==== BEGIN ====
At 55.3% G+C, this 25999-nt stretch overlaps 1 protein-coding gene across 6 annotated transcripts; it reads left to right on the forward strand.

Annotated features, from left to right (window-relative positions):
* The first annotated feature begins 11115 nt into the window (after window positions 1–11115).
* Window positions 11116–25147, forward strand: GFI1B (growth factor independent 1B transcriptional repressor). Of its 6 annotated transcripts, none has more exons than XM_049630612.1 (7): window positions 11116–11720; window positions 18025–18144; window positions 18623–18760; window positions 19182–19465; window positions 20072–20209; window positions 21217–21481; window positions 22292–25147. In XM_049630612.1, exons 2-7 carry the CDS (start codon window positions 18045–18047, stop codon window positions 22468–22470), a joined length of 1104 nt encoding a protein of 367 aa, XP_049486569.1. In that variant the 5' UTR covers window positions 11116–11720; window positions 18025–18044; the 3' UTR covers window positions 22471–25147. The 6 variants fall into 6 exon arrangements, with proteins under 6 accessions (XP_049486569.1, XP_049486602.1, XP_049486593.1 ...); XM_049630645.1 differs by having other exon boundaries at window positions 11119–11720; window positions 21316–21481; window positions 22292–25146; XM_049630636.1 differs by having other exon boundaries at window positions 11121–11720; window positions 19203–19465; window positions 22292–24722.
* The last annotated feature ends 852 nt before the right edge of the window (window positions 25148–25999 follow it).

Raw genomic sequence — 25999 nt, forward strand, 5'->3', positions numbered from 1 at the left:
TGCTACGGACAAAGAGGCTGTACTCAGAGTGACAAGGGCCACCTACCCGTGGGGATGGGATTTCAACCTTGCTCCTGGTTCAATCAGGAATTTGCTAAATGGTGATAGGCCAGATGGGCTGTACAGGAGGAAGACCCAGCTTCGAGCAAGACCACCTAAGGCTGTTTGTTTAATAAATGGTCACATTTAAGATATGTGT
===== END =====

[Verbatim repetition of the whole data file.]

At 55.3% G+C, this 25999-nt stretch overlaps 1 protein-coding gene across 6 annotated transcripts; it reads left to right on the forward strand.

Annotated features, from left to right (window-relative positions):
* The first annotated feature begins 11115 nt into the window (after window positions 1–11115).
* Window positions 11116–25147, forward strand: GFI1B (growth factor independent 1B transcriptional repressor). Of its 6 annotated transcripts, none has more exons than XM_049630612.1 (7): window positions 11116–11720; window positions 18025–18144; window positions 18623–18760; window positions 19182–19465; window positions 20072–20209; window positions 21217–21481; window positions 22292–25147. In XM_049630612.1, exons 2-7 carry the CDS (start codon window positions 18045–18047, stop codon window positions 22468–22470), a joined length of 1104 nt encoding a protein of 367 aa, XP_049486569.1. In that variant the 5' UTR covers window positions 11116–11720; window positions 18025–18044; the 3' UTR covers window positions 22471–25147. The 6 variants fall into 6 exon arrangements, with proteins under 6 accessions (XP_049486569.1, XP_049486602.1, XP_049486593.1 ...); XM_049630645.1 differs by having other exon boundaries at window positions 11119–11720; window positions 21316–21481; window positions 22292–25146; XM_049630636.1 differs by having other exon boundaries at window positions 11121–11720; window positions 19203–19465; window positions 22292–24722.
* The last annotated feature ends 852 nt before the right edge of the window (window positions 25148–25999 follow it).

Raw genomic sequence — 25999 nt, forward strand, 5'->3', positions numbered from 1 at the left:
TGCTACGGACAAAGAGGCTGTACTCAGAGTGACAAGGGCCACCTACCCGTGGGGATGGGATTTCAACCTTGCTCCTGGTTCAATCAGGAATTTGCTAAATGGTGATAGGCCAGATGGGCTGTACAGGAGGAAGACCCAGCTTCGAGCAAGACCACCTAAGGCTGTTTGTTTAATAAATGGTCACATTTAAGATATGTGT